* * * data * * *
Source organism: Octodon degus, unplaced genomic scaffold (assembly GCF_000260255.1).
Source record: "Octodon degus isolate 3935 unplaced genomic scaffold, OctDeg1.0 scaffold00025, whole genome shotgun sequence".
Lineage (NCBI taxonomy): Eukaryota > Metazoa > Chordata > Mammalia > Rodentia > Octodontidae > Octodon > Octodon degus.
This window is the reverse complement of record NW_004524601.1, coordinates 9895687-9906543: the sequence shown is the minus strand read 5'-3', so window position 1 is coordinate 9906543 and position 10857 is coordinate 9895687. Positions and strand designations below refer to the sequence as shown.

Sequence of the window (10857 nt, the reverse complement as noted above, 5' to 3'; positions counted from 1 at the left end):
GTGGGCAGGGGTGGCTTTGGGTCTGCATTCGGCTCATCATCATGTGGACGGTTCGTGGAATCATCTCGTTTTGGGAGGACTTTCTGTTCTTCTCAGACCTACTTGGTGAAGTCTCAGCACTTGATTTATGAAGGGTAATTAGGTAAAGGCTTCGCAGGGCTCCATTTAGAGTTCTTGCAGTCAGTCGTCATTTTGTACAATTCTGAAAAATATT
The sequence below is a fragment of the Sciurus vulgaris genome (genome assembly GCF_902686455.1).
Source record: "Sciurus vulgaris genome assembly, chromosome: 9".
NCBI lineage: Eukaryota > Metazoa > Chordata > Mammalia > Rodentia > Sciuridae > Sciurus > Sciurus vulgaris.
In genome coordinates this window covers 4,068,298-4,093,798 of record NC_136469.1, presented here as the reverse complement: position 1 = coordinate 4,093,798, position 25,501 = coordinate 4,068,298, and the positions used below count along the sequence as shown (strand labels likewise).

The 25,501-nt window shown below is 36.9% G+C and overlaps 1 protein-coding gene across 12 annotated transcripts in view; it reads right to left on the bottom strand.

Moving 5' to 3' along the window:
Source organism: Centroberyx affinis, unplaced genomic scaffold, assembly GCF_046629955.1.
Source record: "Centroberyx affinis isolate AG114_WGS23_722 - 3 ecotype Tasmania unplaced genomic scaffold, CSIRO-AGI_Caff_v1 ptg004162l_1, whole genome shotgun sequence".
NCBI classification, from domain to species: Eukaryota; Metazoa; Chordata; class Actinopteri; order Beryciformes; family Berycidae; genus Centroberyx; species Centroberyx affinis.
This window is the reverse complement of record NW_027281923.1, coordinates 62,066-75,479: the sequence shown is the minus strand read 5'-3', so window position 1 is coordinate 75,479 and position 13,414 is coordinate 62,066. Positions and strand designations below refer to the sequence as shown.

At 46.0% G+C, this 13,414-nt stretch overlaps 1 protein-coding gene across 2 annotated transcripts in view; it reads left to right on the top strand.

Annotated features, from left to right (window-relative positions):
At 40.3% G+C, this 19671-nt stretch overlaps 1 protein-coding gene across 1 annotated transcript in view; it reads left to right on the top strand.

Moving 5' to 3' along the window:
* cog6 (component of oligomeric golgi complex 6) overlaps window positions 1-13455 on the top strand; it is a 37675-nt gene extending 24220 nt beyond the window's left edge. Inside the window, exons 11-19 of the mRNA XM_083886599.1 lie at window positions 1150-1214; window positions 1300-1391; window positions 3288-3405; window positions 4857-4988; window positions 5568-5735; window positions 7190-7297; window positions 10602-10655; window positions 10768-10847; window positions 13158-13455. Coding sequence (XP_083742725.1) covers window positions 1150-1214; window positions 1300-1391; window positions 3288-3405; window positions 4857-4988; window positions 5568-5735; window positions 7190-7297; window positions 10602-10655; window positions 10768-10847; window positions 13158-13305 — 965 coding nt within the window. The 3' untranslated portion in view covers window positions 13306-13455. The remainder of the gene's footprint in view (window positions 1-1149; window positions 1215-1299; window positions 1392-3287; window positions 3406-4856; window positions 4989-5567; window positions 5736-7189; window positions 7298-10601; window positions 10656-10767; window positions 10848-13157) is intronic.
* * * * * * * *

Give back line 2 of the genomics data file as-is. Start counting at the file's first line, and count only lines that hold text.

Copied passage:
Source record: "Octodon degus isolate 3935 unplaced genomic scaffold, OctDeg1.0 scaffold00025, whole genome shotgun sequence".